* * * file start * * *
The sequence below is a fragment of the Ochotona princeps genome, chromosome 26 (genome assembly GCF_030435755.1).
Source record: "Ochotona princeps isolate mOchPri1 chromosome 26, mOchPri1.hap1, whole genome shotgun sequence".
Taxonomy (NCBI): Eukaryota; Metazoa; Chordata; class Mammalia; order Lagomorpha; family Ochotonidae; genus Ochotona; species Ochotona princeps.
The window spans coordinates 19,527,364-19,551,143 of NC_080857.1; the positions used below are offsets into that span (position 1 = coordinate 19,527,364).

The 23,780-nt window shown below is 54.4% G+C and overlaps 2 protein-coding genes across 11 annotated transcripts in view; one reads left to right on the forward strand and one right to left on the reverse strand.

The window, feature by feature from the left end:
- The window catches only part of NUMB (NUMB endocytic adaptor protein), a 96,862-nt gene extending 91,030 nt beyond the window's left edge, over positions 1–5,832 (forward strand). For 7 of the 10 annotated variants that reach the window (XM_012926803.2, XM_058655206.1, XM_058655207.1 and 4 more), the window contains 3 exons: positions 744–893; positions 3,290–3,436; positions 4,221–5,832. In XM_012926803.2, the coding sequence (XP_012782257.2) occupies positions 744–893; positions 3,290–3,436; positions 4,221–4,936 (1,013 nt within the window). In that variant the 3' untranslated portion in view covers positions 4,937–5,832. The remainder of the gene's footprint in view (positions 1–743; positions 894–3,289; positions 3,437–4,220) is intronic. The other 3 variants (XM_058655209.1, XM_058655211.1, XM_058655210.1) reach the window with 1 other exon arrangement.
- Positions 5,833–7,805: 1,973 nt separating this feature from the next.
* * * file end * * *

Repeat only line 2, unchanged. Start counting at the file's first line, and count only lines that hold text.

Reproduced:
Source record: "Ochotona princeps isolate mOchPri1 chromosome 26, mOchPri1.hap1, whole genome shotgun sequence".